MBA Wants Agencies to Raise Income Limits

January 24, 2023
MBA wants agencies to raise income limits
Association sends letter to housing regulator; encourages it to address affordability challenges.


The Mortgage Bankers Association has sent a letter to the Federal Housing Finance Agency urging the regulator to increase the area median income (AMI) limits in Fannie Mae and Freddie Mac’s low down payment programs. MBA’s letter, addressed to FHFA director Sandra Thompson, said that the government-sponsored enterprises (GSEs) should “explore sensible expansions of eligibility for the Fannie Mae HomeReady and Freddie Mac Home Possible offerings.” The programs, designed for credit-worthy low-income earners, only qualify borrowers with incomes below 80% of the AMI under the current guidelines. MBA recommends that the FHFA allow borrowers with up to 100% of AMI to be eligible for these programs and eliminate the income limit for properties in low-income census tracts.

Outlining the reasons and recommendations, MBA president and CEO Robert Broeksmit asserted: “Raising the AMI limits to expand access to these programs would still be beneficial as there are key features of Home Ready and Home Possible loans, such as a 3% down payment, that make homeownership attainable for historically underserved borrowers. The recent changes in increasing affordability, paired with expanded access, could have a considerable impact.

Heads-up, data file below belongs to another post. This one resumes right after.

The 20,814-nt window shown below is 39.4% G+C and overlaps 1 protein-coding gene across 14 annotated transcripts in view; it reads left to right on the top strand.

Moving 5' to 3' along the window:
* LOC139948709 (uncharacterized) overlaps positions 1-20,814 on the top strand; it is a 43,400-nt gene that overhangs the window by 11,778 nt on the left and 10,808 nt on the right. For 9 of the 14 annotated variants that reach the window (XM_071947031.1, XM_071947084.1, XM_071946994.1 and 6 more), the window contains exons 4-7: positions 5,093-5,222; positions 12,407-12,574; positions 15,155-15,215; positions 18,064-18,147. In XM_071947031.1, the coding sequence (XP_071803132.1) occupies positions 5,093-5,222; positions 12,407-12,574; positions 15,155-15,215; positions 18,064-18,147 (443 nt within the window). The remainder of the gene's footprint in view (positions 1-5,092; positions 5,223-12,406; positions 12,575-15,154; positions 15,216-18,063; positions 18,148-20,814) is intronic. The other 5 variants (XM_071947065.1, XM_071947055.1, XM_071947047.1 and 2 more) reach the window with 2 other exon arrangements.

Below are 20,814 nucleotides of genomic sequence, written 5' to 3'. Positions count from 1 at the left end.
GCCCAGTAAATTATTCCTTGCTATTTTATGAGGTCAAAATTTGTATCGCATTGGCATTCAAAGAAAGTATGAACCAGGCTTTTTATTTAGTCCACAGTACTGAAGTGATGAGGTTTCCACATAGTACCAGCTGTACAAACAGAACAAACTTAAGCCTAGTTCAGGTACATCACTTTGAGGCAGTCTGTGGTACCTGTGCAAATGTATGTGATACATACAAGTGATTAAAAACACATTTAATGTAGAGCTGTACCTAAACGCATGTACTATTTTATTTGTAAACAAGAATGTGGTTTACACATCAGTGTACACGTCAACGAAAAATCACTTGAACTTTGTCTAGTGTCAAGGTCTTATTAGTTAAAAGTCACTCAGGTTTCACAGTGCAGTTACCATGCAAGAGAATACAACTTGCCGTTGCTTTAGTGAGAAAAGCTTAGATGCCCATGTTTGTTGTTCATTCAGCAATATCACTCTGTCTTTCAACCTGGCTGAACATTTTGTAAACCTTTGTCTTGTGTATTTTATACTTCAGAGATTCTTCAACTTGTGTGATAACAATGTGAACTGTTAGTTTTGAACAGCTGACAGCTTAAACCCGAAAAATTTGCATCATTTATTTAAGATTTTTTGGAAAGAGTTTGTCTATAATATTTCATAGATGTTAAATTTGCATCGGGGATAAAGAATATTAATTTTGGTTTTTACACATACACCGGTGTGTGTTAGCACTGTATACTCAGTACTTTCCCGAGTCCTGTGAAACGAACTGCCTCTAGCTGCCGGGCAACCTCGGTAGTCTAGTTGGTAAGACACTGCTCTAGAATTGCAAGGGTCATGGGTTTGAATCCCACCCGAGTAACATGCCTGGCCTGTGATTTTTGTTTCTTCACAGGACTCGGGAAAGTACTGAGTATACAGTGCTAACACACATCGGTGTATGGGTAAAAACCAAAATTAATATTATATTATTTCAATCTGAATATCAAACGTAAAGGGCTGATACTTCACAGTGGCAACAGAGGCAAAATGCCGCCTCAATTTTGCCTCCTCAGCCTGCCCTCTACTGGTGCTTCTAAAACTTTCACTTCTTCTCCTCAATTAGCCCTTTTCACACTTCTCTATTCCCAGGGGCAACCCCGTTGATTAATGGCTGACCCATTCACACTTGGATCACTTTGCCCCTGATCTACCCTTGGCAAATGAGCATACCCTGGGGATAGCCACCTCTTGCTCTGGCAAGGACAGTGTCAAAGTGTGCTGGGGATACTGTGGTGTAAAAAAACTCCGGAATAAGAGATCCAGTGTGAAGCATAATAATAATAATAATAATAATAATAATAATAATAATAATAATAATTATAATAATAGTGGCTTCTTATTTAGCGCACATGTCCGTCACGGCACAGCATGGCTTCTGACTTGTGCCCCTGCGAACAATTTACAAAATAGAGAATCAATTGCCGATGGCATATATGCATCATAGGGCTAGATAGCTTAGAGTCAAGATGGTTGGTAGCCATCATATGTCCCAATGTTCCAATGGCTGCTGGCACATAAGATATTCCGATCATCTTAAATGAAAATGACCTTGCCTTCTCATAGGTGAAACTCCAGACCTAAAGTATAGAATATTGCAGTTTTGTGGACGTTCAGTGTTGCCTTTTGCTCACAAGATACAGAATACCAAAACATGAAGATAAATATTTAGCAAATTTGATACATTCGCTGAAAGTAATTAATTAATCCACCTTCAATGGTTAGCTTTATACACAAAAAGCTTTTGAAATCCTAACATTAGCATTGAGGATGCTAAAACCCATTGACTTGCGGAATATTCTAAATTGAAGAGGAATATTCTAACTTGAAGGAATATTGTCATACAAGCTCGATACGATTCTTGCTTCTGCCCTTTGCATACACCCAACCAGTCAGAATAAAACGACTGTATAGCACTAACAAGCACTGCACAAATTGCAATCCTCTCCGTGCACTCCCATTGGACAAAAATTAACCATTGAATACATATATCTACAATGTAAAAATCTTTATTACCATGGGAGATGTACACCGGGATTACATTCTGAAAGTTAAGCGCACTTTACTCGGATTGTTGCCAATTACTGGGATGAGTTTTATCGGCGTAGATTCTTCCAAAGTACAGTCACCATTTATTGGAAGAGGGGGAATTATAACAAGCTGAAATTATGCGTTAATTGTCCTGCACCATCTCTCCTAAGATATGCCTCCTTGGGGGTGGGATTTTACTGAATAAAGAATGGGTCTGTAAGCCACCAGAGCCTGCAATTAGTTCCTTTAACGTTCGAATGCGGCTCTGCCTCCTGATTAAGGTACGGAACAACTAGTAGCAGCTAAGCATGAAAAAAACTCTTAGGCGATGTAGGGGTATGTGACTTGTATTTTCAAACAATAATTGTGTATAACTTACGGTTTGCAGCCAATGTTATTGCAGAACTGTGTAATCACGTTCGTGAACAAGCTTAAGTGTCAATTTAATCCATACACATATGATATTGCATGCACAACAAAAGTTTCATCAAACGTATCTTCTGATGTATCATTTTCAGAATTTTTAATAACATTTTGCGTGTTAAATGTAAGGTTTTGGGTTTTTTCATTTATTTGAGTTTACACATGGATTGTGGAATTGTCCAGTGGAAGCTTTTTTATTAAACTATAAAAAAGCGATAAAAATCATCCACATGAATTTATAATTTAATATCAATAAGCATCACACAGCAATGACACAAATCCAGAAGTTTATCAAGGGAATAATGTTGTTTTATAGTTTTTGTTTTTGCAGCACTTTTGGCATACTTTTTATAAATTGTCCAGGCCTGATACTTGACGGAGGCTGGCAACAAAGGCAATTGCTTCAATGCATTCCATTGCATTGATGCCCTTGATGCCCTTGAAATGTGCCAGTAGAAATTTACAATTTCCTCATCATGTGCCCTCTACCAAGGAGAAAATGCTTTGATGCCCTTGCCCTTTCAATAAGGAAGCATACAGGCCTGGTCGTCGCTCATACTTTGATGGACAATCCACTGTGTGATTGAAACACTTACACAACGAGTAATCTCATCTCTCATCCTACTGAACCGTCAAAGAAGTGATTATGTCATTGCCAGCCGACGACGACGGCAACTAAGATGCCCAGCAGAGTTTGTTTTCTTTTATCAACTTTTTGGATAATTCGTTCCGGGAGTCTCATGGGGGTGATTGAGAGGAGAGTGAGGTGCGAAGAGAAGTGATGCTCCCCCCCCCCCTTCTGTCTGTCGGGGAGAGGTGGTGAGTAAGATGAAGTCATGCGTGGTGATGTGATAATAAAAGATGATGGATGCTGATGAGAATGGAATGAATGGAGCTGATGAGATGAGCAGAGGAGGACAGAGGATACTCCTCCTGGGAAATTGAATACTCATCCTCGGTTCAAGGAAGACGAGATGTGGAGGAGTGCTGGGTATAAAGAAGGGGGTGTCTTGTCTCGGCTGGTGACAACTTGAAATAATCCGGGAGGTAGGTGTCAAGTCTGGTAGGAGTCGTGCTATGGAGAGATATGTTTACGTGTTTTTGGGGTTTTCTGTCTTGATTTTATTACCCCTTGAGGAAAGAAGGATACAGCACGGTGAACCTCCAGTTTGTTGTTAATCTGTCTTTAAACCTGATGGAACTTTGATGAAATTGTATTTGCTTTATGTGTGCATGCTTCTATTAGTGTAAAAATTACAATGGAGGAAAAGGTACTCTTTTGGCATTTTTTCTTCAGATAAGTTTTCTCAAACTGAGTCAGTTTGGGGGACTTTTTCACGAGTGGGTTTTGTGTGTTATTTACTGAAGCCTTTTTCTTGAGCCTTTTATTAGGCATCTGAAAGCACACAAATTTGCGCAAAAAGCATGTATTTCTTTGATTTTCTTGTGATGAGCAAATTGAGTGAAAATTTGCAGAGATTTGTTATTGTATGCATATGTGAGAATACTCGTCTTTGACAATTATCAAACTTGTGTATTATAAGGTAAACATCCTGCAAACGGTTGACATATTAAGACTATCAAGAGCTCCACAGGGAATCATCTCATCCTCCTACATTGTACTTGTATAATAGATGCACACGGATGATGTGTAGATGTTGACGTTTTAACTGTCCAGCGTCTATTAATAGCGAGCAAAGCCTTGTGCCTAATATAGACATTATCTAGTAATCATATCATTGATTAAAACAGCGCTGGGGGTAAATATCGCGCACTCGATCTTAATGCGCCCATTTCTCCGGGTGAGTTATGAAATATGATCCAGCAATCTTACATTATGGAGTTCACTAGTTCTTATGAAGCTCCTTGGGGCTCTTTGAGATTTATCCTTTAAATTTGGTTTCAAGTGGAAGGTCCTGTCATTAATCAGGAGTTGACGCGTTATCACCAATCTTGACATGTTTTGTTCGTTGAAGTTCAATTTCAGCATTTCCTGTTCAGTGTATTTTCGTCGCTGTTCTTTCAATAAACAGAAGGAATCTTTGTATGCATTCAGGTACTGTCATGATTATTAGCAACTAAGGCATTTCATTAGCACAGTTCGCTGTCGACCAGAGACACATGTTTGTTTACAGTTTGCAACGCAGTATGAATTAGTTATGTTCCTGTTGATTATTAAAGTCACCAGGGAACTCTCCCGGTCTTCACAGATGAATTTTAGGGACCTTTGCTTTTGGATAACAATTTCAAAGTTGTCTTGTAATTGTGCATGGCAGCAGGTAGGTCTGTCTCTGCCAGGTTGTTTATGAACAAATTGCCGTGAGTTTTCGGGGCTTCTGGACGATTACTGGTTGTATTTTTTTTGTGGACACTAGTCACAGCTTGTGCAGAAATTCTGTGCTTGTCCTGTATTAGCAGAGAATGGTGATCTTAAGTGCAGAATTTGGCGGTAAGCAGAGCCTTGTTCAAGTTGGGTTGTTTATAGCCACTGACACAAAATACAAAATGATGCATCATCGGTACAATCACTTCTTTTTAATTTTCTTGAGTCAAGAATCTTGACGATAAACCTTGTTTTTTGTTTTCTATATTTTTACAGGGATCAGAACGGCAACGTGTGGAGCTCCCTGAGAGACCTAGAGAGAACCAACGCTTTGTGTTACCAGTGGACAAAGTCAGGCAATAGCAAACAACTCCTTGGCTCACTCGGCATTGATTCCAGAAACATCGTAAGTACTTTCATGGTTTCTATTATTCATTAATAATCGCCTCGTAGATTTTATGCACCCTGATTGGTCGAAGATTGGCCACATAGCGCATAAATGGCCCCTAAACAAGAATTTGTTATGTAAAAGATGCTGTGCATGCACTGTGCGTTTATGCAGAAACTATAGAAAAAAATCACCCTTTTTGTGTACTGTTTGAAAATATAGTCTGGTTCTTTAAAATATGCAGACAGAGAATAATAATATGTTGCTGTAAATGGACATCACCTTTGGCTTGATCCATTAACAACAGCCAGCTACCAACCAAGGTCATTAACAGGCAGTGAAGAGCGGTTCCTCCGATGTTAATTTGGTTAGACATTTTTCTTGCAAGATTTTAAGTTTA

“Access to capital required for a down payment is often a barrier, or even the sole barrier, blocking these borrowers from purchasing a home. Both Equitable Housing Finance Plans highlight this barrier, noting that White borrowers are about 30% more likely to be able to access $3,000 from family or friends to help with this cost. The wealth gap for minorities has been well documented, and as FHFA has noted, this lack of capital largely stems from discriminatory practices like redlining, which have prevented communities of color from building wealth through homeownership for generations.”

Source: Mortgage Professional America